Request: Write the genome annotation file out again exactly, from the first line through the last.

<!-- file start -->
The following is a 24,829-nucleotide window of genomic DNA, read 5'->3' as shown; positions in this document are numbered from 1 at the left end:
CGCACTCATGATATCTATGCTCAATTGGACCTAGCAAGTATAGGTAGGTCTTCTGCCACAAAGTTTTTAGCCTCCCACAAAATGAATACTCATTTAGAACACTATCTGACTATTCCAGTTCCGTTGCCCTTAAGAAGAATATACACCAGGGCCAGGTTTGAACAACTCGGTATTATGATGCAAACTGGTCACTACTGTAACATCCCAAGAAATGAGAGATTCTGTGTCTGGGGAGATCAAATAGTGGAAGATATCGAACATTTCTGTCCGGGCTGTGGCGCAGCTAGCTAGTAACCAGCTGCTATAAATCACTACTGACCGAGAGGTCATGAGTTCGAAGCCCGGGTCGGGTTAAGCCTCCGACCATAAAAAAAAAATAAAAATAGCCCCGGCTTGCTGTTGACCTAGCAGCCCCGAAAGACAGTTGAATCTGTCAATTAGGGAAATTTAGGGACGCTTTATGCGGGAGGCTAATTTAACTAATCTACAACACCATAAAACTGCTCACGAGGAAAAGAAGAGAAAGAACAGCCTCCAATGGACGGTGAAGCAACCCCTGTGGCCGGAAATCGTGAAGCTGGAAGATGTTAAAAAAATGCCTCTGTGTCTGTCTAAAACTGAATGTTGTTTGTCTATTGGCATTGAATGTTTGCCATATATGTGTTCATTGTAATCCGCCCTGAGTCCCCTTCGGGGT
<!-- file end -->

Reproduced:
The following is a 24,829-nucleotide window of genomic DNA, read 5'->3' as shown; positions in this document are numbered from 1 at the left end:
CGCACTCATGATATCTATGCTCAATTGGACCTAGCAAGTATAGGTAGGTCTTCTGCCACAAAGTTTTTAGCCTCCCACAAAATGAATACTCATTTAGAACACTATCTGACTATTCCAGTTCCGTTGCCCTTAAGAAGAATATACACCAGGGCCAGGTTTGAACAACTCGGTATTATGATGCAAACTGGTCACTACTGTAACATCCCAAGAAATGAGAGATTCTGTGTCTGGGGAGATCAAATAGTGGAAGATATCGAACATTTCTGTCCGGGCTGTGGCGCAGCTAGCTAGTAACCAGCTGCTATAAATCACTACTGACCGAGAGGTCATGAGTTCGAAGCCCGGGTCGGGTTAAGCCTCCGACCATAAAAAAAAAATAAAAATAGCCCCGGCTTGCTGTTGACCTAGCAGCCCCGAAAGACAGTTGAATCTGTCAATTAGGGAAATTTAGGGACGCTTTATGCGGGAGGCTAATTTAACTAATCTACAACACCATAAAACTGCTCACGAGGAAAAGAAGAGAAAGAACAGCCTCCAATGGACGGTGAAGCAACCCCTGTGGCCGGAAATCGTGAAGCTGGAAGATGTTAAAAAAATGCCTCTGTGTCTGTCTAAAACTGAATGTTGTTTGTCTATTGGCATTGAATGTTTGCCATATATGTGTTCATTGTAATCCGCCCTGAGTCCCCTTCGGGGT